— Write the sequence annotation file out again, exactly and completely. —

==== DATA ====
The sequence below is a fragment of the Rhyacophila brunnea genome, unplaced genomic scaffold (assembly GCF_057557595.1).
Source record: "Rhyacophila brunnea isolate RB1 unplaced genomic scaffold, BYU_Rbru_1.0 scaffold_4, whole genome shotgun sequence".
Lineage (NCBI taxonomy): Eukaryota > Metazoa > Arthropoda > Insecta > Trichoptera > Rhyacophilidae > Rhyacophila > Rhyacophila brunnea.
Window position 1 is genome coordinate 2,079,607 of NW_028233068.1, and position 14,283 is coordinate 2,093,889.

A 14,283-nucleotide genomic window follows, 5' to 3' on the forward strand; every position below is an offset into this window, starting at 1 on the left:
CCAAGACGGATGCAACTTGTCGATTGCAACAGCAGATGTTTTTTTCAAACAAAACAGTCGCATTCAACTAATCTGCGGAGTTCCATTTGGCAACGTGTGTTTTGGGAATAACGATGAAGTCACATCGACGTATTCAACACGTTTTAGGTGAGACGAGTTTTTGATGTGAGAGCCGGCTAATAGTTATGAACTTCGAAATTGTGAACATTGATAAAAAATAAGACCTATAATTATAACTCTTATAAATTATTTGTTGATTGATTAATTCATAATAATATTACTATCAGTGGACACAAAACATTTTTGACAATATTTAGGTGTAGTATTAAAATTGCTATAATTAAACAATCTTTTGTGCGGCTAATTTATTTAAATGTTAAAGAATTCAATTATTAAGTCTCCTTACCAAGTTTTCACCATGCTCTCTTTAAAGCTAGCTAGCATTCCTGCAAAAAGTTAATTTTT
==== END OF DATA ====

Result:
The sequence below is a fragment of the Rhyacophila brunnea genome, unplaced genomic scaffold (assembly GCF_057557595.1).
Source record: "Rhyacophila brunnea isolate RB1 unplaced genomic scaffold, BYU_Rbru_1.0 scaffold_4, whole genome shotgun sequence".
Lineage (NCBI taxonomy): Eukaryota > Metazoa > Arthropoda > Insecta > Trichoptera > Rhyacophilidae > Rhyacophila > Rhyacophila brunnea.
Window position 1 is genome coordinate 2,079,607 of NW_028233068.1, and position 14,283 is coordinate 2,093,889.

A 14,283-nucleotide genomic window follows, 5' to 3' on the forward strand; every position below is an offset into this window, starting at 1 on the left:
CCAAGACGGATGCAACTTGTCGATTGCAACAGCAGATGTTTTTTTCAAACAAAACAGTCGCATTCAACTAATCTGCGGAGTTCCATTTGGCAACGTGTGTTTTGGGAATAACGATGAAGTCACATCGACGTATTCAACACGTTTTAGGTGAGACGAGTTTTTGATGTGAGAGCCGGCTAATAGTTATGAACTTCGAAATTGTGAACATTGATAAAAAATAAGACCTATAATTATAACTCTTATAAATTATTTGTTGATTGATTAATTCATAATAATATTACTATCAGTGGACACAAAACATTTTTGACAATATTTAGGTGTAGTATTAAAATTGCTATAATTAAACAATCTTTTGTGCGGCTAATTTATTTAAATGTTAAAGAATTCAATTATTAAGTCTCCTTACCAAGTTTTCACCATGCTCTCTTTAAAGCTAGCTAGCATTCCTGCAAAAAGTTAATTTTT